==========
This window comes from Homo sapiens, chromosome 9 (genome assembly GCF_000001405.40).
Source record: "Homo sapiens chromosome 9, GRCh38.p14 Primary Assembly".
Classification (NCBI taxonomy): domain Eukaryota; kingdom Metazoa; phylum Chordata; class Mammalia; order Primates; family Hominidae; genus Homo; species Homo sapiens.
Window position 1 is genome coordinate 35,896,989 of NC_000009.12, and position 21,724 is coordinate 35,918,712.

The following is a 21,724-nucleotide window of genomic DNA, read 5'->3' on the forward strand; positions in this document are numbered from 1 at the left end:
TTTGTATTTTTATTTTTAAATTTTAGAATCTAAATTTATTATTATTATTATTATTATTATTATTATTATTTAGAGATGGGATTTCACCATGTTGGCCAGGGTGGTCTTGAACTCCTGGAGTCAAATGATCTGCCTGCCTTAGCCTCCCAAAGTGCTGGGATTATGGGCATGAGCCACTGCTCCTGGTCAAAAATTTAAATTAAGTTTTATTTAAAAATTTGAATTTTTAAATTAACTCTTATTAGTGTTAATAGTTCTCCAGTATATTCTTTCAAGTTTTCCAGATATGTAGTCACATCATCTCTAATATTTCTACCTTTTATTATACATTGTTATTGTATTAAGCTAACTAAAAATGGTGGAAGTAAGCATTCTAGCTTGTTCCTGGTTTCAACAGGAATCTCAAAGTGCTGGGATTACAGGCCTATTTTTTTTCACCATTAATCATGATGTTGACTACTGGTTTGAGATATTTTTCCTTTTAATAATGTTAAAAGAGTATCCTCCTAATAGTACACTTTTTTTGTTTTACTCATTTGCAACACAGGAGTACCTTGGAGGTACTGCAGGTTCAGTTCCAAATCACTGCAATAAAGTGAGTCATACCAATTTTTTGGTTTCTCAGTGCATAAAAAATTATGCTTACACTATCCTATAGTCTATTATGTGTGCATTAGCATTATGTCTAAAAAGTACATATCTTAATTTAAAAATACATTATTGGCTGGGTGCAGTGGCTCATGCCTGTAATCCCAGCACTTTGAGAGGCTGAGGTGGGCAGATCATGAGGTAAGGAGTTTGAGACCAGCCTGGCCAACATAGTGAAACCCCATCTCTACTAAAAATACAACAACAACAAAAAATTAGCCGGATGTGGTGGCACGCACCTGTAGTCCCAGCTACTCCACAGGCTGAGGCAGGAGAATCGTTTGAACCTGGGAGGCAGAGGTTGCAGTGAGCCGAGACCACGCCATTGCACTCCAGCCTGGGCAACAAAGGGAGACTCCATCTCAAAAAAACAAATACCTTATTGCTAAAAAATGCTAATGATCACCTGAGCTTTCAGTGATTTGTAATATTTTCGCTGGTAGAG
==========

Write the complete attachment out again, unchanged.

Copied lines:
This window comes from Homo sapiens, chromosome 9 (genome assembly GCF_000001405.40).
Source record: "Homo sapiens chromosome 9, GRCh38.p14 Primary Assembly".
Classification (NCBI taxonomy): domain Eukaryota; kingdom Metazoa; phylum Chordata; class Mammalia; order Primates; family Hominidae; genus Homo; species Homo sapiens.
Window position 1 is genome coordinate 35,896,989 of NC_000009.12, and position 21,724 is coordinate 35,918,712.

The following is a 21,724-nucleotide window of genomic DNA, read 5'->3' on the forward strand; positions in this document are numbered from 1 at the left end:
TTTGTATTTTTATTTTTAAATTTTAGAATCTAAATTTATTATTATTATTATTATTATTATTATTATTATTTAGAGATGGGATTTCACCATGTTGGCCAGGGTGGTCTTGAACTCCTGGAGTCAAATGATCTGCCTGCCTTAGCCTCCCAAAGTGCTGGGATTATGGGCATGAGCCACTGCTCCTGGTCAAAAATTTAAATTAAGTTTTATTTAAAAATTTGAATTTTTAAATTAACTCTTATTAGTGTTAATAGTTCTCCAGTATATTCTTTCAAGTTTTCCAGATATGTAGTCACATCATCTCTAATATTTCTACCTTTTATTATACATTGTTATTGTATTAAGCTAACTAAAAATGGTGGAAGTAAGCATTCTAGCTTGTTCCTGGTTTCAACAGGAATCTCAAAGTGCTGGGATTACAGGCCTATTTTTTTTCACCATTAATCATGATGTTGACTACTGGTTTGAGATATTTTTCCTTTTAATAATGTTAAAAGAGTATCCTCCTAATAGTACACTTTTTTTGTTTTACTCATTTGCAACACAGGAGTACCTTGGAGGTACTGCAGGTTCAGTTCCAAATCACTGCAATAAAGTGAGTCATACCAATTTTTTGGTTTCTCAGTGCATAAAAAATTATGCTTACACTATCCTATAGTCTATTATGTGTGCATTAGCATTATGTCTAAAAAGTACATATCTTAATTTAAAAATACATTATTGGCTGGGTGCAGTGGCTCATGCCTGTAATCCCAGCACTTTGAGAGGCTGAGGTGGGCAGATCATGAGGTAAGGAGTTTGAGACCAGCCTGGCCAACATAGTGAAACCCCATCTCTACTAAAAATACAACAACAACAAAAAATTAGCCGGATGTGGTGGCACGCACCTGTAGTCCCAGCTACTCCACAGGCTGAGGCAGGAGAATCGTTTGAACCTGGGAGGCAGAGGTTGCAGTGAGCCGAGACCACGCCATTGCACTCCAGCCTGGGCAACAAAGGGAGACTCCATCTCAAAAAAACAAATACCTTATTGCTAAAAAATGCTAATGATCACCTGAGCTTTCAGTGATTTGTAATATTTTCGCTGGTAGAG